Eye For Film >> Movies >> Side Effects (2013) Film Review
Reviewed by: Anne-Katrin Titze
The opening shot of Steven Soderbergh's captivating and scrupulously deceiving prescription drug drama Side Effects, shows a large New York residential building, just as the sunlight hits. Then the camera swoops to the dark side of the premises, in through a window, down to the bloody footprints on the floor, until a flashback to three months earlier will explain it all. Soderbergh's disasters are elegant as they unfold calmly in front of our eyes. Authenticity in the particulars aids the trust you have to have to follow the winding roads of the mind depicted in this film.
Rooney Mara's Emily Taylor refreshes her matte rosy lip tint in the car before visiting her husband. Martin, nearing the end of serving a four-year sentence in a federal prison for insider trading, is played by Channing Tatum, and fully believable when he talks about a brochure on reintegrating. "It says, go slow," and we see his mind cooking up plans in how to get back his wealthy lifestyle fast, through "a guy" he "met inside," and his old business contacts. Soderbergh and screenwriter Scott Z Burns blur the boundaries of these worlds beautifully. But the story is not really about that, or is it?
Jude Law plays psychiatrist Dr Jonathan Banks, who is introduced to us speaking French to a disturbed Haitian man in the emergency room of a hospital, who insists he saw his phantom Papa in a taxi. Dr Banks explains to an officer that it is "perfectly normal for them to see the dead. He's fine". Right after that, Banks moves on to his next go-see at the hospital, Emily, who drove her car against the word Exit on a wall in a parking garage. Rooney Mara's performance is exciting and unsettling, and some of her reactions will be turned topsy-turvy in your memory.
Emily wants help. She will see Dr Banks and receive pills that "stop the brain telling you you're sad". Two brilliant moments in Side Effects show Emily having a breakdown of sorts. The brilliance comes from the women reacting to it. Her boss (Polly Draper) follows Emily running to the toilet at work. Her expression is insincere, bordering on inappropriate concern for her employee, mixed with almost feeling harassed by someone else's stress, until she sees the pills Emily left by the sink in her cosmetics pouch. "Oh, these made me sick too," is the realisation that turns her face human again. Nothing to really be concerned about, just side-effects, is what we read on her face.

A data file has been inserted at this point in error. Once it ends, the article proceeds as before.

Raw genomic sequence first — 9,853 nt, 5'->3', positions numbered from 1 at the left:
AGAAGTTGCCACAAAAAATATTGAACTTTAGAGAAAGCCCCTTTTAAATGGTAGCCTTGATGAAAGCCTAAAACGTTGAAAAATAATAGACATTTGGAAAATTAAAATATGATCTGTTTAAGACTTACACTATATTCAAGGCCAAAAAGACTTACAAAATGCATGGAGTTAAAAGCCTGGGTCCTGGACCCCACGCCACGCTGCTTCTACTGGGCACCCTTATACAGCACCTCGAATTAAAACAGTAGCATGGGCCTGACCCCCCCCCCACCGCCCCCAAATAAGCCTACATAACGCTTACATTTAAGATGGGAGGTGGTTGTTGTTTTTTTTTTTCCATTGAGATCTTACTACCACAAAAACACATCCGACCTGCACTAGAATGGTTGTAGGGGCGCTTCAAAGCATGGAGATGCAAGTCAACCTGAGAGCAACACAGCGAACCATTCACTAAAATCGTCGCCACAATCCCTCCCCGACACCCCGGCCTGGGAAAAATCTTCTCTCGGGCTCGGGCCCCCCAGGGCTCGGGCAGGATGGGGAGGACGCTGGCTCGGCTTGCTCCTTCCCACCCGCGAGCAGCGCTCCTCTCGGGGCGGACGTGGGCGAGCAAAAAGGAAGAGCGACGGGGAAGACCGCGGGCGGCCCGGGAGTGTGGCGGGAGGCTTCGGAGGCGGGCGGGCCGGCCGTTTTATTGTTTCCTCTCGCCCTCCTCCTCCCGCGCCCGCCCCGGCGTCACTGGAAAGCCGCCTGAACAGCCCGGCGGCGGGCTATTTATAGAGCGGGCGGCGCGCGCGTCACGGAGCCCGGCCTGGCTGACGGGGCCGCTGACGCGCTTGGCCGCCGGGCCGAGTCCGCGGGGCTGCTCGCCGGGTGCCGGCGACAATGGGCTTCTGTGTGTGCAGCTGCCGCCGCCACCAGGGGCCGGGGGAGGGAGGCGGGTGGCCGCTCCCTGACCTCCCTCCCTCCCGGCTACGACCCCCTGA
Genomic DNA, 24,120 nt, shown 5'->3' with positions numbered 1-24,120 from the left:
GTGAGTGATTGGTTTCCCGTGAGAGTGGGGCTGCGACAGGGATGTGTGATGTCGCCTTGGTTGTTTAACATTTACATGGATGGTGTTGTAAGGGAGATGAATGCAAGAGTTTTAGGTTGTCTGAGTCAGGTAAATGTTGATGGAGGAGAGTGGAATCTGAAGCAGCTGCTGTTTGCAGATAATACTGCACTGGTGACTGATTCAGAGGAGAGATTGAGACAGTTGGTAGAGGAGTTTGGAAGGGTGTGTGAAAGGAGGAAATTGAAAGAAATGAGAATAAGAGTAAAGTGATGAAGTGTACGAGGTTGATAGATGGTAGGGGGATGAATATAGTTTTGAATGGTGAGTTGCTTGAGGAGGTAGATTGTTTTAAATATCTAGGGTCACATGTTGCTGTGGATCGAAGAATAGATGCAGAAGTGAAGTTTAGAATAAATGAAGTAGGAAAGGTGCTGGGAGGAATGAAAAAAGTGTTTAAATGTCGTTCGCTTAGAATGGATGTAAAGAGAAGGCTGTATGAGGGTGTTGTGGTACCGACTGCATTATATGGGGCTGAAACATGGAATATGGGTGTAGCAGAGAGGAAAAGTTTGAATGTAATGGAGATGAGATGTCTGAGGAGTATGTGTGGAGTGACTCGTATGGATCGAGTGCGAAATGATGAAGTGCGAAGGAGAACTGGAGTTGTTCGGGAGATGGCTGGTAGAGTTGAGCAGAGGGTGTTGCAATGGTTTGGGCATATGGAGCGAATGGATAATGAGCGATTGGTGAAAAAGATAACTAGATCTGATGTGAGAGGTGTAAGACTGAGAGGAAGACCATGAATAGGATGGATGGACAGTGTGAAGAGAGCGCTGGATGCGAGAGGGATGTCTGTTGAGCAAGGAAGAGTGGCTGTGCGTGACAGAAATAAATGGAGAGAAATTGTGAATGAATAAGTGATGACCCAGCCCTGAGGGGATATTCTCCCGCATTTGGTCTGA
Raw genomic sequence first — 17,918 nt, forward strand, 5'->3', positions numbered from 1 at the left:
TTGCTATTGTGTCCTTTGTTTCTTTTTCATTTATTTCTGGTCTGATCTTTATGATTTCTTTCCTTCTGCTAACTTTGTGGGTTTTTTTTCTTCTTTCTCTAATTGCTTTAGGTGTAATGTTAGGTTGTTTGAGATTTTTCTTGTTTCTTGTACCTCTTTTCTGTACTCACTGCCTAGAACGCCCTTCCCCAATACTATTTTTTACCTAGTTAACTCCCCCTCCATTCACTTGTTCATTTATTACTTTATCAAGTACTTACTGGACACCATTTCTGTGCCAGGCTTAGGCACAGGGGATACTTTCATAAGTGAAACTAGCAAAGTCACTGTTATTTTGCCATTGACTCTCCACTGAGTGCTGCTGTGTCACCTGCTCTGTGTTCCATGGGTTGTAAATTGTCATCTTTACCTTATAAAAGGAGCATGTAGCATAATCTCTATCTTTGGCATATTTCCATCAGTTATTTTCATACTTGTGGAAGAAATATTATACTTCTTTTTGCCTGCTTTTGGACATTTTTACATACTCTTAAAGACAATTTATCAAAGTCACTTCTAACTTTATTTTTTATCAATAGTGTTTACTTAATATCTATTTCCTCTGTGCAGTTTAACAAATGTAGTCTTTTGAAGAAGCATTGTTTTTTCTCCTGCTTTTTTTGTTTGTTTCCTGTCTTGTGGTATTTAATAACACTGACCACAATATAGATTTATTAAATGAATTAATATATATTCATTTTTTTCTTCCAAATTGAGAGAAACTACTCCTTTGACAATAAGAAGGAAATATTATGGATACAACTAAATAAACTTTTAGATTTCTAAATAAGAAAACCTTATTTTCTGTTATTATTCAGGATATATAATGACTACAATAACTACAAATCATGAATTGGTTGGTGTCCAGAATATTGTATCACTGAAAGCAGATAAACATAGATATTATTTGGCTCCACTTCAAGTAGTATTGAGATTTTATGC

That is mirrored by Kayla (Mamie Gummer), a friend from the Taylors' Greenwich, Connecticut past, before the insider trading scandal blew up the idyll. At a party on a yacht at night, Gummer reacts to her friend's public crying fit with a perfectly fake anxious grimace until it settles into a recommendation of "a medication that really helped". The terror of having to care about the pain of another human being looks frightfully authentic in these moments. It's the iceberg out at sea.
How the story of psycho pharmaceuticals turns into a psycho thriller has a lot to do with Emily's not-so-secret ex-therapist Dr Victoria Siebert, played by Catherine Zeta-Jones with dark rimmed glasses, hoop earrings and lipliner around her pouty lips, a face adorned with so many circles that want to lasso you in. Her scenes might evoke movies such as Edward Zwick's 2010 Love And Other Drugs or her husband's (Michael Douglas') role in Paul Verhoeven's 1992 Basic Instinct, as she shape-shifts through the plot.
"Depression is the inability to construct a future, but you have a future," pleads Dr Banks with Emily, who decides she likes the new drug Ablixa best. Soderbergh uses New York City to great non-touristy advantage. The momentarily happy couple, Emily and the newly released Martin, have coffee on the High Line, buildings are going up fast near Ground Zero as seen through office windows, and the 155th Street Subway station is indeed on the C line. This is especially important in a movie where flashbacks blur with the drug companies' feel-good commercials, where side-effects may include making breakfast in the middle of the night, and where a number of people share the symptom that “every afternoon at three there's this poisonous fog bank rolling in on my mind”.
When asked why he works as a psychiatrist in the US and not Britain, Dr Banks explains that: "Here the assumption is they are getting better, in the UK that they are sick."
"Consciousness gives context," is the reason why sleepwalkers are acquitted of crimes. Red Bull, green tea and bottles of Rolling Rock keep the overworked doctor alert, while new meaning can be allocated to salt water and sailboats. Soderbergh, just as he did with his 2011 film Contagion shows that the disaster you expected safely elsewhere, is right in front of you. We are convinced to keep in mind, that "past behaviour is the best predictor of future behaviour." Or, as Jay Gatsby puts it: "Can’t repeat the past?…Why of course you can!"
The pills are free, and the doctor gets paid, as women form medicated bonds that comfort no one.Reviewed on: 11 Feb 2013